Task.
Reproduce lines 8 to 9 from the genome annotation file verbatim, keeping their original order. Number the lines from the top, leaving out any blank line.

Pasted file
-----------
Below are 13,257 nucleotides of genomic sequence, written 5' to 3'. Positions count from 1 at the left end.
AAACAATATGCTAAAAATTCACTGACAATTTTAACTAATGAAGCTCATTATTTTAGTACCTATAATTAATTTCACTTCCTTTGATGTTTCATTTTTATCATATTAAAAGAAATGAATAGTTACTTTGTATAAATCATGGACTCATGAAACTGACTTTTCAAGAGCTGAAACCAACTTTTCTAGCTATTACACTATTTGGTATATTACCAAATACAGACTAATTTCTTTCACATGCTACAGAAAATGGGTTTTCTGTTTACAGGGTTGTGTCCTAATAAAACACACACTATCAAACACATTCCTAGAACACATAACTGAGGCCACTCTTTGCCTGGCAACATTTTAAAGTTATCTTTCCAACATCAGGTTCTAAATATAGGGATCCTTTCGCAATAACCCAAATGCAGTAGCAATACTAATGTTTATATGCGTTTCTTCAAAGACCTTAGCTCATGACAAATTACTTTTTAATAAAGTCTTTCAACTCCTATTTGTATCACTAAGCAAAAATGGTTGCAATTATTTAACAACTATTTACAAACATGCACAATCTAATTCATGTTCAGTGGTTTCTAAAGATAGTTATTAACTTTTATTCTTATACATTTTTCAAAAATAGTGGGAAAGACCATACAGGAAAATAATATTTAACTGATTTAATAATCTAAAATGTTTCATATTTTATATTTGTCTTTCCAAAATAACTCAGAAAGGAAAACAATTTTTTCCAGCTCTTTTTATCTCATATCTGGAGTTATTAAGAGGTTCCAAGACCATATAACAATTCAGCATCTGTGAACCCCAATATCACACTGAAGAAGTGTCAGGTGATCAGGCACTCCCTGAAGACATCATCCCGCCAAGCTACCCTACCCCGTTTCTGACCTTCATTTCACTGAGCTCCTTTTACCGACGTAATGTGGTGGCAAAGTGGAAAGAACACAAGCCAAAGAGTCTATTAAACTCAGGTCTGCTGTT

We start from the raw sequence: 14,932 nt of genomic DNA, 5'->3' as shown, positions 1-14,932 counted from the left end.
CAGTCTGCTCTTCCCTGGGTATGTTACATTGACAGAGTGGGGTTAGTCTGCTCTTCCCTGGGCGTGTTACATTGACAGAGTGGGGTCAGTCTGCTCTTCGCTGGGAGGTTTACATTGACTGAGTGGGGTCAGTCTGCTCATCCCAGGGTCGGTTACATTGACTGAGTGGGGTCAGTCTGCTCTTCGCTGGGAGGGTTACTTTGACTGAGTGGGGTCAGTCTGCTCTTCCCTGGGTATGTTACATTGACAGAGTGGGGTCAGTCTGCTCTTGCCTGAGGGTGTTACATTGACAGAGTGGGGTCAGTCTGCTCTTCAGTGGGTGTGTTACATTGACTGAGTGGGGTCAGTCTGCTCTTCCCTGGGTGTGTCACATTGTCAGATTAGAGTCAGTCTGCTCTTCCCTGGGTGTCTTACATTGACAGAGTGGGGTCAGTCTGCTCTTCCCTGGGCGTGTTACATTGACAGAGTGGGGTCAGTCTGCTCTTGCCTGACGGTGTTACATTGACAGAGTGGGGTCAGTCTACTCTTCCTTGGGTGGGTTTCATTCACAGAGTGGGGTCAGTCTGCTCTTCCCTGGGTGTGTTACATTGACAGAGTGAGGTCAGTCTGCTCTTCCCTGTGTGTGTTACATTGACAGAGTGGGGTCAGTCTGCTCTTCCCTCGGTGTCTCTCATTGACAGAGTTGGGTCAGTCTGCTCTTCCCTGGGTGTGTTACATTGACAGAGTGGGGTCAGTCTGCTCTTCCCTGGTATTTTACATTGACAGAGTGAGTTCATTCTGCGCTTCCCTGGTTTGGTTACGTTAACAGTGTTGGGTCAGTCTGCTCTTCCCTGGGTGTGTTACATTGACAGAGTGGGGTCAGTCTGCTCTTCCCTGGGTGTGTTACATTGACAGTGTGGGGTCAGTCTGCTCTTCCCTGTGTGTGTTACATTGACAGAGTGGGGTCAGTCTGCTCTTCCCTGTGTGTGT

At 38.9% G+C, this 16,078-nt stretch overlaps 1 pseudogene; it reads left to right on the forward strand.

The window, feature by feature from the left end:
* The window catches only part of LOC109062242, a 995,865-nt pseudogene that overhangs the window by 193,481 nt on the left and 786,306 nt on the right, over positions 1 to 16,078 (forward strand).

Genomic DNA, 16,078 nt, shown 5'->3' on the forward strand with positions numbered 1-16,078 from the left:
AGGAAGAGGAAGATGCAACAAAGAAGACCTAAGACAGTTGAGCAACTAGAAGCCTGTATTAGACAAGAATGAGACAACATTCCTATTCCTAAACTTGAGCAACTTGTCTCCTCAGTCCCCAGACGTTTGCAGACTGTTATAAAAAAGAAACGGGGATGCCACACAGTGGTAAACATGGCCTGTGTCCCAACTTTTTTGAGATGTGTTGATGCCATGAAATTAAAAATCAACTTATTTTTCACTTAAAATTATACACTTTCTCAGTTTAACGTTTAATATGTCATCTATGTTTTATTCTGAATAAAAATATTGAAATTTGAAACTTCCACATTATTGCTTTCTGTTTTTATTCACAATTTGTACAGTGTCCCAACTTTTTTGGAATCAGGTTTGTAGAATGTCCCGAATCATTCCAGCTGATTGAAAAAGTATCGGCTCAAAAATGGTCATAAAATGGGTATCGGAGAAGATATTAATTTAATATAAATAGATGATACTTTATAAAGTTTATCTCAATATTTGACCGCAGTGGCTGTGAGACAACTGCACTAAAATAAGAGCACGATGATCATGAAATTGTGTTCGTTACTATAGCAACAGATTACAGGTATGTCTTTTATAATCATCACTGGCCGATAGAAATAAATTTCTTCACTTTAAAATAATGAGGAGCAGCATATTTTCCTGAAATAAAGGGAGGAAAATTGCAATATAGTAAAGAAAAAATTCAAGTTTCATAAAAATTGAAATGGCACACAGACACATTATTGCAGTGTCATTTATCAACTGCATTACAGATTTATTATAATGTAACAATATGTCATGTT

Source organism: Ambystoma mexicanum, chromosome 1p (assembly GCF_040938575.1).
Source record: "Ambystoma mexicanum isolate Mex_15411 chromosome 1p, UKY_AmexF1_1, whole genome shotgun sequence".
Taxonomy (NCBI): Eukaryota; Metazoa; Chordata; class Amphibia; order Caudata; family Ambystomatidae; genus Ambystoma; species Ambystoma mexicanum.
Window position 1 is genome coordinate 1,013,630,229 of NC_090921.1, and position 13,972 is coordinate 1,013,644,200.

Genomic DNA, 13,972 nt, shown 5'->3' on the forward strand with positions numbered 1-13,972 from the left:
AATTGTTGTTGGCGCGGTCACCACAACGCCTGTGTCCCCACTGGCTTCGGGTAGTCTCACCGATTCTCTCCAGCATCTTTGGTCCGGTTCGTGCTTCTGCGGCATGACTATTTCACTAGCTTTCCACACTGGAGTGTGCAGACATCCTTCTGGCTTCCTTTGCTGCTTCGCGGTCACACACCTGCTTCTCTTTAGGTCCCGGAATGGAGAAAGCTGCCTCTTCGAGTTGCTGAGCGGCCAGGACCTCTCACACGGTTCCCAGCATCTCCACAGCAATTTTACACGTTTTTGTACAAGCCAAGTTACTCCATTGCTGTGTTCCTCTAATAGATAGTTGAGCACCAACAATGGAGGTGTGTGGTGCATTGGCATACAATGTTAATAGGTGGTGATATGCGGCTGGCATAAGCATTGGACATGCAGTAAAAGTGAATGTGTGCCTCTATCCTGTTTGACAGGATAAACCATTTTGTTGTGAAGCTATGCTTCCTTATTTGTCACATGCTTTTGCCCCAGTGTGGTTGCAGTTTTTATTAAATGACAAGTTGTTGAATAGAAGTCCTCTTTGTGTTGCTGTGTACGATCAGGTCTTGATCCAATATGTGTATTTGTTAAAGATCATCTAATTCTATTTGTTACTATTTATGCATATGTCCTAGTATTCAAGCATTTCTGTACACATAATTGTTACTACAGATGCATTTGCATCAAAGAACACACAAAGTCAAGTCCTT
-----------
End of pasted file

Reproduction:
Genomic DNA, 16,078 nt, shown 5'->3' on the forward strand with positions numbered 1-16,078 from the left:
AGGAAGAGGAAGATGCAACAAAGAAGACCTAAGACAGTTGAGCAACTAGAAGCCTGTATTAGACAAGAATGAGACAACATTCCTATTCCTAAACTTGAGCAACTTGTCTCCTCAGTCCCCAGACGTTTGCAGACTGTTATAAAAAAGAAACGGGGATGCCACACAGTGGTAAACATGGCCTGTGTCCCAACTTTTTTGAGATGTGTTGATGCCATGAAATTAAAAATCAACTTATTTTTCACTTAAAATTATACACTTTCTCAGTTTAACGTTTAATATGTCATCTATGTTTTATTCTGAATAAAAATATTGAAATTTGAAACTTCCACATTATTGCTTTCTGTTTTTATTCACAATTTGTACAGTGTCCCAACTTTTTTGGAATCAGGTTTGTAGAATGTCCCGAATCATTCCAGCTGATTGAAAAAGTATCGGCTCAAAAATGGTCATAAAATGGGTATCGGAGAAGATATTAATTTAATATAAATAGATGATACTTTATAAAGTTTATCTCAATATTTGACCGCAGTGGCTGTGAGACAACTGCACTAAAATAAGAGCACGATGATCATGAAATTGTGTTCGTTACTATAGCAACAGATTACAGGTATGTCTTTTATAATCATCACTGGCCGATAGAAATAAATTTCTTCACTTTAAAATAATGAGGAGCAGCATATTTTCCTGAAATAAAGGGAGGAAAATTGCAATATAGTAAAGAAAAAATTCAAGTTTCATAAAAATTGAAATGGCACACAGACACATTATTGCAGTGTCATTTATCAACTGCATTACAGATTTATTATAATGTAACAATATGTCATGTT